Rising emission cuts from 20 to 30 percent could be less costly than expected and, according to a draft report issued by the European Commission, the effort could be equally shared among Member States.
Indeed, European electricity companies keep lowering their CO2 emissions, and in particular Enel is the Group that has been most successful in abating its carbon dioxide emissions in 2010. According to "Facteur Carbone 2011", a report drawn up by PricewaterhouseCoopers (PwC) and Enerpresse, in 2010 Enel saved 8.9 million tones of CO2 compared to 2009, thus cutting its emissions by 15.3%.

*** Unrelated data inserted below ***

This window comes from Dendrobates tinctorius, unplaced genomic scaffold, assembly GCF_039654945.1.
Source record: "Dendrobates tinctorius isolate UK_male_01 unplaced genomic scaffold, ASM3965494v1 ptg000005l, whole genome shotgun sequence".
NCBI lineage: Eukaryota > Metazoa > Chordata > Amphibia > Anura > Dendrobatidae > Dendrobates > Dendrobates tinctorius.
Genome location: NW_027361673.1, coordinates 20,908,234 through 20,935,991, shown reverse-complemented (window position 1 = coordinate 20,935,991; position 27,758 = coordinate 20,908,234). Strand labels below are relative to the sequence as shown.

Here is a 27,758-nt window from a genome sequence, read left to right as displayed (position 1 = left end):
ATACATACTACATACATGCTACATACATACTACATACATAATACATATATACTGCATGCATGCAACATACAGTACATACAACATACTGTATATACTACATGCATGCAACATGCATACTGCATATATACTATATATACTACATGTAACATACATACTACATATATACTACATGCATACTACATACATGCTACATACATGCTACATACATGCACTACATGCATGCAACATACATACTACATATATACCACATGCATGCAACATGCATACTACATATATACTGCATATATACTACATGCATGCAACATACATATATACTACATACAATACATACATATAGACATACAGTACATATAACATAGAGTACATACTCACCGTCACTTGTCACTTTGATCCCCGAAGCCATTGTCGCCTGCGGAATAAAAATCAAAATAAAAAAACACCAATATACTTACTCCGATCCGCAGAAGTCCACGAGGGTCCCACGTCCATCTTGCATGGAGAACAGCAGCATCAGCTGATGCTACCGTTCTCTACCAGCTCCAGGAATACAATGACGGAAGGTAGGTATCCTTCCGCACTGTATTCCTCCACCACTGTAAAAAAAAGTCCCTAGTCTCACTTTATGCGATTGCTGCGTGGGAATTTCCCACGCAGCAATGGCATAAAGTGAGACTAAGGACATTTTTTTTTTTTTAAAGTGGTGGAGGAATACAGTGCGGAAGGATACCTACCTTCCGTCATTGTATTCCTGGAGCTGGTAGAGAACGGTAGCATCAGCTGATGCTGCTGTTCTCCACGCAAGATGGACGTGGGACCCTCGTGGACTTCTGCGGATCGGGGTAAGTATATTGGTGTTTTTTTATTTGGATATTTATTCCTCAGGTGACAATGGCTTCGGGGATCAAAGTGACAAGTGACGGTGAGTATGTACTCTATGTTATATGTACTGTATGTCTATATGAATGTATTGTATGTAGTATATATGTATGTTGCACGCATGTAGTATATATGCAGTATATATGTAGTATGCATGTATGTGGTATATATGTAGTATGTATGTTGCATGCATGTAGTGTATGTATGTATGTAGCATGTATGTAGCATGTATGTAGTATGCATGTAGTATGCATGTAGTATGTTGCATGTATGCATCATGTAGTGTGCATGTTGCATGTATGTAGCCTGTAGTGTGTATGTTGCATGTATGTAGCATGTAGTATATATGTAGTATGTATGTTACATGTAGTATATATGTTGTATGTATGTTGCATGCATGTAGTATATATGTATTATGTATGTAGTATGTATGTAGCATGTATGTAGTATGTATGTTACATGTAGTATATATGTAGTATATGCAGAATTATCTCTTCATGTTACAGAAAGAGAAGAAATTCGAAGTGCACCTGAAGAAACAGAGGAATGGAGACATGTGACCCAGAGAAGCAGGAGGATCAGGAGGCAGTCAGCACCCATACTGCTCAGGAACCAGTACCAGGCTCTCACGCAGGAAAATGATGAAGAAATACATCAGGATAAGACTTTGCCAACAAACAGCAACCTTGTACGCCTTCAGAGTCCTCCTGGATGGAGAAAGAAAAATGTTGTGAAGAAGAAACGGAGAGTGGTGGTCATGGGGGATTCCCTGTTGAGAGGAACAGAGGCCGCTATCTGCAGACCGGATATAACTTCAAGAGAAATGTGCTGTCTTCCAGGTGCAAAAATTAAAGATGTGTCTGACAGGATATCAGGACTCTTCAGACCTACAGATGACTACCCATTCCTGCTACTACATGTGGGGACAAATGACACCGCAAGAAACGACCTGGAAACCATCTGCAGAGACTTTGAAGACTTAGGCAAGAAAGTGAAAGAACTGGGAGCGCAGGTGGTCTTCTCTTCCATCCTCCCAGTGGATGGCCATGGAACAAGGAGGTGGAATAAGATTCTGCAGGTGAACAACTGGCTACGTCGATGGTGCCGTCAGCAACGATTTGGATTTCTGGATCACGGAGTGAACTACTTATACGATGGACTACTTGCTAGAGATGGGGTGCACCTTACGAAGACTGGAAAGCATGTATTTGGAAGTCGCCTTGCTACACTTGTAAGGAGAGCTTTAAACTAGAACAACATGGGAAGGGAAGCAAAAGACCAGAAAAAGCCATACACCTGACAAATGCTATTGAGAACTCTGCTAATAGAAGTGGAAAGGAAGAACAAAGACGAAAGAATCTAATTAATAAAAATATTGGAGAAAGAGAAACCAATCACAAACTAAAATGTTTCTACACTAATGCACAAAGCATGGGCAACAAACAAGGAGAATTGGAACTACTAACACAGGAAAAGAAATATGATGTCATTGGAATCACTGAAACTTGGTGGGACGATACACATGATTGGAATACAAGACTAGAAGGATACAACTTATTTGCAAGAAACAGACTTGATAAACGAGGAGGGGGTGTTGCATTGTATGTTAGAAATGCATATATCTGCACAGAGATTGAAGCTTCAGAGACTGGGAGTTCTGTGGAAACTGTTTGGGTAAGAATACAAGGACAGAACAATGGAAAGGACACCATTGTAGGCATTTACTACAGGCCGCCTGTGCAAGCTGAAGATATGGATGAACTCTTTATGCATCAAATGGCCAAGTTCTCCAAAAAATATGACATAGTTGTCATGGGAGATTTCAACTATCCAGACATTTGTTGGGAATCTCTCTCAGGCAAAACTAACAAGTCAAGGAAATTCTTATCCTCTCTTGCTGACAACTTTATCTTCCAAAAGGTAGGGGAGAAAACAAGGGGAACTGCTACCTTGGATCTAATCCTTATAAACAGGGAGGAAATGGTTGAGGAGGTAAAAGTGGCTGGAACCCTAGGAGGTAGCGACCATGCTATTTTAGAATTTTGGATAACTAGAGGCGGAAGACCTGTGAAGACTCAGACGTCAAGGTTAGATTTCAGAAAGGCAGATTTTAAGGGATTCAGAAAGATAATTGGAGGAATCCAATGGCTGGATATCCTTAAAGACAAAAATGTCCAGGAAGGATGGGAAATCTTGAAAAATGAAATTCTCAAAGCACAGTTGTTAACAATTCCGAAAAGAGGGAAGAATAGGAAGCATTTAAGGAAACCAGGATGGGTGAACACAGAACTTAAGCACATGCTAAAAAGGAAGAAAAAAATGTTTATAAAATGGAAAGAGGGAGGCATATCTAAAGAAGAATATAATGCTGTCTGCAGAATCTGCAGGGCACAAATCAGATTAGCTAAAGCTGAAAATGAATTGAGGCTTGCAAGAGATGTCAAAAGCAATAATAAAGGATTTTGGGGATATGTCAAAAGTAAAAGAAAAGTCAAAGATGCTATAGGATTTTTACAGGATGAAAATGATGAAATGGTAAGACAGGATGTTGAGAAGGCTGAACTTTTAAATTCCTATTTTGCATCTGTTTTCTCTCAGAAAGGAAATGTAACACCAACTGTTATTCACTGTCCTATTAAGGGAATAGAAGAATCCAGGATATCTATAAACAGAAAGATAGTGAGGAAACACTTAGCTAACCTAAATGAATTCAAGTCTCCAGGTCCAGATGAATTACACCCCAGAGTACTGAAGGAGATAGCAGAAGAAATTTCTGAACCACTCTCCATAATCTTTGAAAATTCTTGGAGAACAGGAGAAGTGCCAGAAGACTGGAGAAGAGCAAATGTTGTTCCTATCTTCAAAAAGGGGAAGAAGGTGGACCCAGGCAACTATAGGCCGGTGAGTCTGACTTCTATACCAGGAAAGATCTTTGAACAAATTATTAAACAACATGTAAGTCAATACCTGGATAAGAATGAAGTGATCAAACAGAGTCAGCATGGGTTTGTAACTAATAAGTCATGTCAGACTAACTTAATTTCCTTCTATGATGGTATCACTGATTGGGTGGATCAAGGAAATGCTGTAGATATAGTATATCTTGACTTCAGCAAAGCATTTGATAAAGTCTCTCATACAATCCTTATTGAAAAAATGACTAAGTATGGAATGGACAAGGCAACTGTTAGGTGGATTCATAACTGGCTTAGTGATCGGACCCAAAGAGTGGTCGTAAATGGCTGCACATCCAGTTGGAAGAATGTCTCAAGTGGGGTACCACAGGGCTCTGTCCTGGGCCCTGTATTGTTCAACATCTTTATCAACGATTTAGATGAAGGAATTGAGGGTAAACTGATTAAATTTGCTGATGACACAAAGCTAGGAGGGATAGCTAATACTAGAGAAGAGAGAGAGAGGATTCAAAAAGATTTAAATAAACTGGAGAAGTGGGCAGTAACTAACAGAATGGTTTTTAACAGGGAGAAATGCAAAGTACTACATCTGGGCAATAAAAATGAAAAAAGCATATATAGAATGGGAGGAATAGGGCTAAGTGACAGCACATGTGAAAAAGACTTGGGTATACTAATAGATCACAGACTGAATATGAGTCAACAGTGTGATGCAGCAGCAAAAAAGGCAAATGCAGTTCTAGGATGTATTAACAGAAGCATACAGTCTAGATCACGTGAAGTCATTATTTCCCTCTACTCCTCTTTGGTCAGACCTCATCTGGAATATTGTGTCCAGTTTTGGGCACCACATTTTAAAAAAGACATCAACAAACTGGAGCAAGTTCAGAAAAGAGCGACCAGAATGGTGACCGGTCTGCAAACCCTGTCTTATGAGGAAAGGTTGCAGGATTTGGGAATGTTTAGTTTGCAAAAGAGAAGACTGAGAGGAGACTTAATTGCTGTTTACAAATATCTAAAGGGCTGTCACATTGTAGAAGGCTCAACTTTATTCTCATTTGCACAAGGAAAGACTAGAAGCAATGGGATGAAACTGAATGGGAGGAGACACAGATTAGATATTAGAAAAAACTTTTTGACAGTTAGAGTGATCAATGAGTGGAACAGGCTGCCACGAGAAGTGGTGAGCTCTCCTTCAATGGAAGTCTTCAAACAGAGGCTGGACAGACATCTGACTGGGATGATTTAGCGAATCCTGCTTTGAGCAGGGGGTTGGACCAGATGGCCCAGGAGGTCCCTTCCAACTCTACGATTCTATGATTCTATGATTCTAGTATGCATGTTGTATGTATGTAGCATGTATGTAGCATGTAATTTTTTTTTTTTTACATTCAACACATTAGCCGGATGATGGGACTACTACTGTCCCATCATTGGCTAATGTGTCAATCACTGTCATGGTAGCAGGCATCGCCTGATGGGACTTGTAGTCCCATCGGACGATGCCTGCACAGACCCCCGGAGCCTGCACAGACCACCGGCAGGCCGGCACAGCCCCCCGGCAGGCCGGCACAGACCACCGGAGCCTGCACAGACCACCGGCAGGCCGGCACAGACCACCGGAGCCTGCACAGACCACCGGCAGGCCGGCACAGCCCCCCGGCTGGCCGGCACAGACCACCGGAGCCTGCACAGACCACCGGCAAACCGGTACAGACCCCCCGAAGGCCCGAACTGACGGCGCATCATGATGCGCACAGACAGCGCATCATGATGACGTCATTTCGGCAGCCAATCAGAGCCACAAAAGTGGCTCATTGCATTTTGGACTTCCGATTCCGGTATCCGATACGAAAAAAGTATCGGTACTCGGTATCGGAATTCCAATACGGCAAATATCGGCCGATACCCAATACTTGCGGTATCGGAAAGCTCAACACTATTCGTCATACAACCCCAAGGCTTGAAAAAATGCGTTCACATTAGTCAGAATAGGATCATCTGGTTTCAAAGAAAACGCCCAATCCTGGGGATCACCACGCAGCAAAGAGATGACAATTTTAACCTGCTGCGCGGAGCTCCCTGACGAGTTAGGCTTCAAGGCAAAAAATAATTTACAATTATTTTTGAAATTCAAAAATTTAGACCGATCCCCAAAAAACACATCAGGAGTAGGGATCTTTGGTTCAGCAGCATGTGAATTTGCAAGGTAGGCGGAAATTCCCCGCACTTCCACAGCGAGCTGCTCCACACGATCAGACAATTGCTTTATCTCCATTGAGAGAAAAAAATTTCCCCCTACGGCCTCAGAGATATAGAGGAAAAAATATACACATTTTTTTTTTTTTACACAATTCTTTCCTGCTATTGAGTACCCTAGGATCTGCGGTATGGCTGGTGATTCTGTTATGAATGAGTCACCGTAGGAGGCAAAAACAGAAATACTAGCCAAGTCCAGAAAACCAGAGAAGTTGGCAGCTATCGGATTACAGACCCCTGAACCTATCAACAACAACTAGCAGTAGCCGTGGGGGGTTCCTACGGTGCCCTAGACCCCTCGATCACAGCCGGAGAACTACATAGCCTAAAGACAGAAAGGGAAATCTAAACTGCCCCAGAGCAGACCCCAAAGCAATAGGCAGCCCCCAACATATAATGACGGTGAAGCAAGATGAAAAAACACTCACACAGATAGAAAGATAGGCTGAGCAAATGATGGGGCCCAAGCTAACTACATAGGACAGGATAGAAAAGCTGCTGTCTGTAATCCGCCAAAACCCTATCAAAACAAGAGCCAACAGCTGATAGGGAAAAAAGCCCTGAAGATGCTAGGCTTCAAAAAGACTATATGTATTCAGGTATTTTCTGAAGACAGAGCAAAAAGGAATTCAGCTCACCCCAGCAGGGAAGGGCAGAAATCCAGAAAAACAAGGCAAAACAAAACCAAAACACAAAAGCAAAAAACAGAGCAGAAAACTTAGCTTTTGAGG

European Union nations are presently committed to the binding target of cutting emissions by 20 percent below 1990 levels, but due to the positive trend registered by European companies the Commission has examined the possibility of switching to a 30 percent cut.
This target, whose achievement would cost approximately 33 billion euros, would require a change in the Emission Trading Scheme (ETS), specifically in the way Emission Certificates are granted to Member States.
The study conducted by the Commission suggests that there should be a limited sale of Emission Certificates in wealthier countries, while the amount of certificates granted to new Member States and to nations most affected by the crisis could remain unaltered.